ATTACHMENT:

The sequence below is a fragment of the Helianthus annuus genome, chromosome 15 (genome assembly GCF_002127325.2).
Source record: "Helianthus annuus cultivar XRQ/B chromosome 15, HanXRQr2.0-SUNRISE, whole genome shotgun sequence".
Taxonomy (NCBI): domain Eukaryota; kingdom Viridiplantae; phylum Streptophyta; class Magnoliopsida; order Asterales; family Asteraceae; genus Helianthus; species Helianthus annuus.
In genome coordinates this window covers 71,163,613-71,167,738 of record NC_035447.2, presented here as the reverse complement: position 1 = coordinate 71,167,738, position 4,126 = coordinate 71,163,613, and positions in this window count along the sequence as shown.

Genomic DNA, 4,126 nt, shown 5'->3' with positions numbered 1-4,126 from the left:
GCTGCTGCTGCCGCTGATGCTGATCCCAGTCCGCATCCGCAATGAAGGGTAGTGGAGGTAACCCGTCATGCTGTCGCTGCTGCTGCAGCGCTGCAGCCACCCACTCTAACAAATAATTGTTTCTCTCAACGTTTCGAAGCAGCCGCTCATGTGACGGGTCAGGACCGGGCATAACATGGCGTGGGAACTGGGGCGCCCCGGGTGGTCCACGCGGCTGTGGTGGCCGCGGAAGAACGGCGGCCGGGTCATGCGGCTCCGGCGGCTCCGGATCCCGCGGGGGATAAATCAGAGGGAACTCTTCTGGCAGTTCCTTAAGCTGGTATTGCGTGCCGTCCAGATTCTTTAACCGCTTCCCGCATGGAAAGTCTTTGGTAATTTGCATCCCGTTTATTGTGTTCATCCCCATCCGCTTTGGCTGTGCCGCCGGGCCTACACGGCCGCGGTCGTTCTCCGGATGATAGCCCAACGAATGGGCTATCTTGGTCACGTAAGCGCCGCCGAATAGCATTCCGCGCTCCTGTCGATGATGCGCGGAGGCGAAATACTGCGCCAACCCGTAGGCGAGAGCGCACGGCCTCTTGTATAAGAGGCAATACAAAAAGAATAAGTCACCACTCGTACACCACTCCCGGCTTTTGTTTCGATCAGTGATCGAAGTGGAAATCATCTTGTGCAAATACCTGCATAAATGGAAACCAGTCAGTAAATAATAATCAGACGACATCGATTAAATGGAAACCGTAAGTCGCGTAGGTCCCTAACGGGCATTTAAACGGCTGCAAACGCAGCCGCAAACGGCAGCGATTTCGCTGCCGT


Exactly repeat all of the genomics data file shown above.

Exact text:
The sequence below is a fragment of the Helianthus annuus genome, chromosome 15 (genome assembly GCF_002127325.2).
Source record: "Helianthus annuus cultivar XRQ/B chromosome 15, HanXRQr2.0-SUNRISE, whole genome shotgun sequence".
Taxonomy (NCBI): domain Eukaryota; kingdom Viridiplantae; phylum Streptophyta; class Magnoliopsida; order Asterales; family Asteraceae; genus Helianthus; species Helianthus annuus.
In genome coordinates this window covers 71,163,613-71,167,738 of record NC_035447.2, presented here as the reverse complement: position 1 = coordinate 71,167,738, position 4,126 = coordinate 71,163,613, and positions in this window count along the sequence as shown.

Genomic DNA, 4,126 nt, shown 5'->3' with positions numbered 1-4,126 from the left:
GCTGCTGCTGCCGCTGATGCTGATCCCAGTCCGCATCCGCAATGAAGGGTAGTGGAGGTAACCCGTCATGCTGTCGCTGCTGCTGCAGCGCTGCAGCCACCCACTCTAACAAATAATTGTTTCTCTCAACGTTTCGAAGCAGCCGCTCATGTGACGGGTCAGGACCGGGCATAACATGGCGTGGGAACTGGGGCGCCCCGGGTGGTCCACGCGGCTGTGGTGGCCGCGGAAGAACGGCGGCCGGGTCATGCGGCTCCGGCGGCTCCGGATCCCGCGGGGGATAAATCAGAGGGAACTCTTCTGGCAGTTCCTTAAGCTGGTATTGCGTGCCGTCCAGATTCTTTAACCGCTTCCCGCATGGAAAGTCTTTGGTAATTTGCATCCCGTTTATTGTGTTCATCCCCATCCGCTTTGGCTGTGCCGCCGGGCCTACACGGCCGCGGTCGTTCTCCGGATGATAGCCCAACGAATGGGCTATCTTGGTCACGTAAGCGCCGCCGAATAGCATTCCGCGCTCCTGTCGATGATGCGCGGAGGCGAAATACTGCGCCAACCCGTAGGCGAGAGCGCACGGCCTCTTGTATAAGAGGCAATACAAAAAGAATAAGTCACCACTCGTACACCACTCCCGGCTTTTGTTTCGATCAGTGATCGAAGTGGAAATCATCTTGTGCAAATACCTGCATAAATGGAAACCAGTCAGTAAATAATAATCAGACGACATCGATTAAATGGAAACCGTAAGTCGCGTAGGTCCCTAACGGGCATTTAAACGGCTGCAAACGCAGCCGCAAACGGCAGCGATTTCGCTGCCGT